Top Sory Box

February 2014


Steve McQueen in Montana
The Famous Actor and His Beautiful Wife Loved Livingston
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Jeanette Rankin and Belle Winestine
In honor of the Centennial of Women's Suffrage in Montana
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McQueen, the Back Story
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An Apache Outbreak,War on the Border
Chiricahua Apaches Defy and Fight U.S. and Mexican Soldiers
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Food Police a Real Possibility?
For Some, It’s an Idea Whose Time Has Come
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The Real Wolf Does Not Let Sleeping Dogs Lie
Authors Say It Is Pro-Wolfers Who Propagate Myths

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Letters to the Editor
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The Search for Wolverines in the Wilds of Mongolia
Skiing Biologists Go to Extremes



A team of wildlife biologists are now skiing 400 miles through northern Mongolia, searching for signs of wolverines in the rugged, frigid mountains of the Darhad region.
Headed by MSU graduate Gregg Treinish and featured on National Geographic’s education website, the researchers left Bozeman March 19. Four of the five team members will fly home May 3.

During their time in Mongolia, the biologists hope to find wolverine DNA that they can add to an existing database, refine what little information is known about wolverine distribution, and look for places to set up wildlife cameras in the future, under the direction of a longer-term wolverine research project affiliated with the MSU BioRegions program.
In the course of the expedition, which the public can follow online, the researchers could encounter blizzards, extreme cold, herders, hunters and an assortment of wildlife that might include wild reindeer, wild boars and Siberian musk deer. What they really want to do is find wolverine tracks and collect hair, scat and urine for DNA analysis.

“We know that a population of wolverines exists in the Darhad region, but understanding the population dynamics, human threat levels, and the ecology of the species in this region will be critical as wolverines begin to feel the effects of climate change due to diminishing suitable habitat,” the collaborators wrote in a project summary.

“The Darhad region of Mongolia represents one of the world’s most unknown regions when it comes to wildlife species,” they added. “Although wolverine research has been conducted in the region for the past four years, a lot remains to be learned, and the country is a particularly challenging place to work on an elusive species.”

Mongolia is a ferocious country, according to team member Rebecca Watters who considers it her second home.  A research associate with the Northern Rockies Conservation Cooperative in Jackson, Wyo., and a research coordinator with MSU’s BioRegions program, Watters has worked in Mongolia since 2000 and run a wolverine research program there since 2009.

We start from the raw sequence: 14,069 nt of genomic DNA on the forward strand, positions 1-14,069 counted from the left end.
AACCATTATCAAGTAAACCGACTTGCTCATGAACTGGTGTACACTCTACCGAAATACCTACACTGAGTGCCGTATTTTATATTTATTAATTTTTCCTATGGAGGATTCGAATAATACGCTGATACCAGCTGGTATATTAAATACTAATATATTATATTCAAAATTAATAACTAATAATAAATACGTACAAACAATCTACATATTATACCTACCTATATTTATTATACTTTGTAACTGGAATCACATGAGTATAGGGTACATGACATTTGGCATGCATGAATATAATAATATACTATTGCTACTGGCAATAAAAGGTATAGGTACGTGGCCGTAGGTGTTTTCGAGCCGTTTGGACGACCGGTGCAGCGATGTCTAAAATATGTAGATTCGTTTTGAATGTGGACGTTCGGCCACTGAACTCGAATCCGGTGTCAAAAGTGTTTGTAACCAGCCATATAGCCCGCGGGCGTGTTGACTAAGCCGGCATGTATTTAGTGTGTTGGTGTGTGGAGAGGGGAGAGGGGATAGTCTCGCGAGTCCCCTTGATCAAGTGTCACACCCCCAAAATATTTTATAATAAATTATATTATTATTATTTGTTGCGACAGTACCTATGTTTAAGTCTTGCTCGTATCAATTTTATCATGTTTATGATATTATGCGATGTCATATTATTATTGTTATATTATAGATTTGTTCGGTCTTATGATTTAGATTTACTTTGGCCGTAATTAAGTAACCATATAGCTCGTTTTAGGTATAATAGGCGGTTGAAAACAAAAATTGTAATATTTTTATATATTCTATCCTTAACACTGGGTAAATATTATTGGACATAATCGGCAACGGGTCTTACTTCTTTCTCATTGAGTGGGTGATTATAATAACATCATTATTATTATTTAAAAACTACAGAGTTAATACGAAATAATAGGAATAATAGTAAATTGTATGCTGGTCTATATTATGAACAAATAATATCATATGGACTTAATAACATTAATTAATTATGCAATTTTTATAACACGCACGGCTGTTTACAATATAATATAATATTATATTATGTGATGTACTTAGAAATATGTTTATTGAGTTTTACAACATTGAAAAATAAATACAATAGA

“The climate is extreme, the infrastructure is relatively undeveloped, and it takes 100 percent sheer willpower to push yourself forward on a day-to-day basis,” Watters said. “During my previous research expeditions in these mountains, we’ve run into blizzards, and that was in July and August, so I’m sure that the physical challenges will be huge.”

Mongolian temperatures in late spring will be so cold that the team might as well be skiing in Fairbanks, Alaska during the winter, added Cliff Montagne, the MSU soil scientist who directs BioRegions. Montagne has traveled to Mongolia 16 times – usually with students—since the mid-1990s.
An additional challenge will be interacting with hunters and herders who are familiar with the area, but may or may not offer reliable information about wolverines.

“Local people often tend to answer in ways which they believe will please the questioners,” Montagne said.
He added that Watters will be a key resource for the expedition because she speaks the language well and knows the culture.

Watters said, “The rules of Mongolian hospitality dictate that one should always try to please one’s guest, so when I asked my Mongolian friends, at the start of my project in 2009, how I should interview herders and hunters, they cautioned me not to ask directly about wolverines, because people would want me to feel welcome and would give me information that might not be true.”

As a result, she devised an interview technique that first had Mongolians identify wildlife photos, then answer more targeted questions. Now, after four years working in the Darhad region, Watters said she feels her method is working.

“The wildlife knowledge of herders and hunters in Mongolia is very deep,” Watters said. “I trust their understanding of what’s out there to a much greater degree than I did when I started this work, and I also have a sense of when to be more skeptical of what they’re saying.”

Jamie Cornish, an MSU education specialist, noted that Treinish was National Geographic’s Adventurer of the Year in 2009, and that the Mongolian expedition will be featured on the National Geographic’s education website.

Thousands of students across Montana and the nation are expected to follow the expedition online, Cornish said. Treinish and his team hope to post at least one new photo a day during the journey.

Treinish is founder of Adventurers and Scientists for Conservation, a non-profit organization based in Bozeman. His research adventures have been featured in the New York Times, Popular Science, Wired, and on NPR. Among other things, he has traveled to five continents, hiked the 2,174-mile Appalachian Trail and completed the first-ever trek of the Andes Mountain Range, which took more than 22 months and covered 7,800 miles.

—MSU News Service










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